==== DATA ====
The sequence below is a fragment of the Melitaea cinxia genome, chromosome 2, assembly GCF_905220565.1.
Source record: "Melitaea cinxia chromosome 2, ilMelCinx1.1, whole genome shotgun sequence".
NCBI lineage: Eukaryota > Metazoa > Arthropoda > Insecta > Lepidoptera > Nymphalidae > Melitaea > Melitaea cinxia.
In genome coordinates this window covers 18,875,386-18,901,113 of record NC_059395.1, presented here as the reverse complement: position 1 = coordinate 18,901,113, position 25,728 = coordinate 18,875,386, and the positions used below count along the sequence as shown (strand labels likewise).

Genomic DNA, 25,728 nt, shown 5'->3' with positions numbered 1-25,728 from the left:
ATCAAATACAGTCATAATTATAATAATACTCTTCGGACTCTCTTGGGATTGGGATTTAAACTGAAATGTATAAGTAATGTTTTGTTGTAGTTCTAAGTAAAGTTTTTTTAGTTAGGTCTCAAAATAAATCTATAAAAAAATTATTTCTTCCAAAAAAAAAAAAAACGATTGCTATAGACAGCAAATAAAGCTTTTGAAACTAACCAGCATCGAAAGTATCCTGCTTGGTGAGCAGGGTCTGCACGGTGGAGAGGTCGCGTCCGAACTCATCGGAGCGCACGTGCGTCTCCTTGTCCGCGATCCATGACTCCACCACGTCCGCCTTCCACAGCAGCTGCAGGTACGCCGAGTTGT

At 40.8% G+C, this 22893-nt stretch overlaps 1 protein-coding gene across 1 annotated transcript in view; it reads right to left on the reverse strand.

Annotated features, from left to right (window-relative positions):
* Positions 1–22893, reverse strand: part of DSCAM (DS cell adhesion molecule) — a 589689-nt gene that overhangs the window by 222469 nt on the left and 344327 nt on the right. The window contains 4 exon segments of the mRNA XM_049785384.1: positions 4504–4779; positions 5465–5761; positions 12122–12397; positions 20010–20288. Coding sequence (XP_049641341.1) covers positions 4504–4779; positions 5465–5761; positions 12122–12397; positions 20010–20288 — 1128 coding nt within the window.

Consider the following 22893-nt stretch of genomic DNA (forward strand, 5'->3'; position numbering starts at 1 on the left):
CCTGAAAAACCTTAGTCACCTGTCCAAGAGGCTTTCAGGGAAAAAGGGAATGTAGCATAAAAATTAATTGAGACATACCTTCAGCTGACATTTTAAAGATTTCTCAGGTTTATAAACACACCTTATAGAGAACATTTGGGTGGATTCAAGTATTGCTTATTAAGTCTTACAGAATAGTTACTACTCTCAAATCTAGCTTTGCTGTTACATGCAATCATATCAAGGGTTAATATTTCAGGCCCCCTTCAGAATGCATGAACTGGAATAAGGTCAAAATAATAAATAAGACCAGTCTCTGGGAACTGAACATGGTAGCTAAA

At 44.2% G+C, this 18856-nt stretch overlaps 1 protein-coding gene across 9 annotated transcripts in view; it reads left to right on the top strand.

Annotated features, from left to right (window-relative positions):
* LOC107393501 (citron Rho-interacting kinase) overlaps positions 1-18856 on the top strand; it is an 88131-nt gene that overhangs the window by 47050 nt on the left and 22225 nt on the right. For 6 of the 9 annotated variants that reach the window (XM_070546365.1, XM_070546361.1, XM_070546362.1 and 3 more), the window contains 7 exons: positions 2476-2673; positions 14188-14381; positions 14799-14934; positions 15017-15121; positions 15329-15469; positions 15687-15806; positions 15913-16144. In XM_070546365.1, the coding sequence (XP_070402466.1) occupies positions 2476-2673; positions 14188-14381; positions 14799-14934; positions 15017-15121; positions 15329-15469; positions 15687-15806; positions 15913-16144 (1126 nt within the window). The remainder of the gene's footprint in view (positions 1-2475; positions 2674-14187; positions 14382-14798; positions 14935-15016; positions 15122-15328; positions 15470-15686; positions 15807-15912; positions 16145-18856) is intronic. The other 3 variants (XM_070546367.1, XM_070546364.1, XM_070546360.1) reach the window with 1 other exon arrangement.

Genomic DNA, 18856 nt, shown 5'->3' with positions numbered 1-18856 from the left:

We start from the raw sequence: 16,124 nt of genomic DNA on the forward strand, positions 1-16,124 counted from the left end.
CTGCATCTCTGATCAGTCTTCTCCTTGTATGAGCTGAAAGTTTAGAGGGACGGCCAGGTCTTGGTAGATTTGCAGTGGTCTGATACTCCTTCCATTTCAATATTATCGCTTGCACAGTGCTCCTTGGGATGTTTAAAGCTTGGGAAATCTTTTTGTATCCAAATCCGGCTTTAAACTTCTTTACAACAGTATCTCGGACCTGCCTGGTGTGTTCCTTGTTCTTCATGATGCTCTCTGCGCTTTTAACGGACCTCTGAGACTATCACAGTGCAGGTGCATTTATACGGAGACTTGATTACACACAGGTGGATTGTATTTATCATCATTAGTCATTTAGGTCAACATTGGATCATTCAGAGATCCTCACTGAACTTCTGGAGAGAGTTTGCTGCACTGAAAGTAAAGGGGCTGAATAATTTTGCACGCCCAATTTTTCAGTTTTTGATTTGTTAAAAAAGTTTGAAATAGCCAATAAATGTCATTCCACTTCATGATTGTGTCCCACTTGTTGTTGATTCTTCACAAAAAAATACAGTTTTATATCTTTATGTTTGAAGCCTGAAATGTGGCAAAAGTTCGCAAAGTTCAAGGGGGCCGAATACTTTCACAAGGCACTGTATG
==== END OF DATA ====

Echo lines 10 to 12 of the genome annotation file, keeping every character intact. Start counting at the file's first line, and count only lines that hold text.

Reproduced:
Consider the following 22893-nt stretch of genomic DNA (forward strand, 5'->3'; position numbering starts at 1 on the left):
CCTGAAAAACCTTAGTCACCTGTCCAAGAGGCTTTCAGGGAAAAAGGGAATGTAGCATAAAAATTAATTGAGACATACCTTCAGCTGACATTTTAAAGATTTCTCAGGTTTATAAACACACCTTATAGAGAACATTTGGGTGGATTCAAGTATTGCTTATTAAGTCTTACAGAATAGTTACTACTCTCAAATCTAGCTTTGCTGTTACATGCAATCATATCAAGGGTTAATATTTCAGGCCCCCTTCAGAATGCATGAACTGGAATAAGGTCAAAATAATAAATAAGACCAGTCTCTGGGAACTGAACATGGTAGCTAAA

At 44.2% G+C, this 18856-nt stretch overlaps 1 protein-coding gene across 9 annotated transcripts in view; it reads left to right on the top strand.